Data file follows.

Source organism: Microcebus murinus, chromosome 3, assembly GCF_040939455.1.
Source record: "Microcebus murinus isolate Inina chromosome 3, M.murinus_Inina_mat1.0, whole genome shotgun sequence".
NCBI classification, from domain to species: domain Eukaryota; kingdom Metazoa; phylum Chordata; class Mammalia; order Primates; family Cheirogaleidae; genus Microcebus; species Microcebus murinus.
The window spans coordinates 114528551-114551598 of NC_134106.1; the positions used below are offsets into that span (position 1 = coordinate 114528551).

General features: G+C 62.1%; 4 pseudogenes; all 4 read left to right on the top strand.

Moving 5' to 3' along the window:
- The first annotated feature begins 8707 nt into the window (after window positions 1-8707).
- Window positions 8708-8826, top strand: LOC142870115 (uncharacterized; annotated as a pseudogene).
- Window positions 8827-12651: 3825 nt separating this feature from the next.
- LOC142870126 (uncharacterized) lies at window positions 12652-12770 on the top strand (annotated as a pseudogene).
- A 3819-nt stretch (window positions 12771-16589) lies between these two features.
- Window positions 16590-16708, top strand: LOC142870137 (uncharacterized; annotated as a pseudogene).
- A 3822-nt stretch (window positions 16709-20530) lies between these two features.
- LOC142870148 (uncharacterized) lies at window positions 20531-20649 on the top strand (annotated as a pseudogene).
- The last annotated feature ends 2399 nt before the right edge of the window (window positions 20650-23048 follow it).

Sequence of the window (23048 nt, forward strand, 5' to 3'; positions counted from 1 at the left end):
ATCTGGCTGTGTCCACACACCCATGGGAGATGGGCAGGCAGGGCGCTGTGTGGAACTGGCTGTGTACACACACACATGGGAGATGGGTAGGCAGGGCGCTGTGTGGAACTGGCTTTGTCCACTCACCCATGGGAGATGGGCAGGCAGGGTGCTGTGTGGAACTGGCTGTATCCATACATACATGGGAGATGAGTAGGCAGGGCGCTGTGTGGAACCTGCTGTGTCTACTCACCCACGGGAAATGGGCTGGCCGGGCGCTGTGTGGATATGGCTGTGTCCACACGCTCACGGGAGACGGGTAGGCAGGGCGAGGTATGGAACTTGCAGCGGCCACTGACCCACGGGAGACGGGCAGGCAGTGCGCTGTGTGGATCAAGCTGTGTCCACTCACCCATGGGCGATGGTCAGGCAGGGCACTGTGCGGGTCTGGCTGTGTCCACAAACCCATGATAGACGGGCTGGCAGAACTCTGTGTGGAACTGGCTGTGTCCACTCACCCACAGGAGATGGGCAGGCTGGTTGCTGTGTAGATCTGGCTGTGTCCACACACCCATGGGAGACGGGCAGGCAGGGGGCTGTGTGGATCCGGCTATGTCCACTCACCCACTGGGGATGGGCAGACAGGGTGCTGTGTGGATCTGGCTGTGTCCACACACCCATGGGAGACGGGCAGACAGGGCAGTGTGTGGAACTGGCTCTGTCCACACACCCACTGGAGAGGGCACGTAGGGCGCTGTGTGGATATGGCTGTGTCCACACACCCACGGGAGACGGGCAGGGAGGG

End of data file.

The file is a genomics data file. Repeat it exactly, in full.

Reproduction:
Source organism: Microcebus murinus, chromosome 3, assembly GCF_040939455.1.
Source record: "Microcebus murinus isolate Inina chromosome 3, M.murinus_Inina_mat1.0, whole genome shotgun sequence".
NCBI classification, from domain to species: domain Eukaryota; kingdom Metazoa; phylum Chordata; class Mammalia; order Primates; family Cheirogaleidae; genus Microcebus; species Microcebus murinus.
The window spans coordinates 114528551-114551598 of NC_134106.1; the positions used below are offsets into that span (position 1 = coordinate 114528551).

General features: G+C 62.1%; 4 pseudogenes; all 4 read left to right on the top strand.

Moving 5' to 3' along the window:
- The first annotated feature begins 8707 nt into the window (after window positions 1-8707).
- Window positions 8708-8826, top strand: LOC142870115 (uncharacterized; annotated as a pseudogene).
- Window positions 8827-12651: 3825 nt separating this feature from the next.
- LOC142870126 (uncharacterized) lies at window positions 12652-12770 on the top strand (annotated as a pseudogene).
- A 3819-nt stretch (window positions 12771-16589) lies between these two features.
- Window positions 16590-16708, top strand: LOC142870137 (uncharacterized; annotated as a pseudogene).
- A 3822-nt stretch (window positions 16709-20530) lies between these two features.
- LOC142870148 (uncharacterized) lies at window positions 20531-20649 on the top strand (annotated as a pseudogene).
- The last annotated feature ends 2399 nt before the right edge of the window (window positions 20650-23048 follow it).

Sequence of the window (23048 nt, forward strand, 5' to 3'; positions counted from 1 at the left end):
ATCTGGCTGTGTCCACACACCCATGGGAGATGGGCAGGCAGGGCGCTGTGTGGAACTGGCTGTGTACACACACACATGGGAGATGGGTAGGCAGGGCGCTGTGTGGAACTGGCTTTGTCCACTCACCCATGGGAGATGGGCAGGCAGGGTGCTGTGTGGAACTGGCTGTATCCATACATACATGGGAGATGAGTAGGCAGGGCGCTGTGTGGAACCTGCTGTGTCTACTCACCCACGGGAAATGGGCTGGCCGGGCGCTGTGTGGATATGGCTGTGTCCACACGCTCACGGGAGACGGGTAGGCAGGGCGAGGTATGGAACTTGCAGCGGCCACTGACCCACGGGAGACGGGCAGGCAGTGCGCTGTGTGGATCAAGCTGTGTCCACTCACCCATGGGCGATGGTCAGGCAGGGCACTGTGCGGGTCTGGCTGTGTCCACAAACCCATGATAGACGGGCTGGCAGAACTCTGTGTGGAACTGGCTGTGTCCACTCACCCACAGGAGATGGGCAGGCTGGTTGCTGTGTAGATCTGGCTGTGTCCACACACCCATGGGAGACGGGCAGGCAGGGGGCTGTGTGGATCCGGCTATGTCCACTCACCCACTGGGGATGGGCAGACAGGGTGCTGTGTGGATCTGGCTGTGTCCACACACCCATGGGAGACGGGCAGACAGGGCAGTGTGTGGAACTGGCTCTGTCCACACACCCACTGGAGAGGGCACGTAGGGCGCTGTGTGGATATGGCTGTGTCCACACACCCACGGGAGACGGGCAGGGAGGG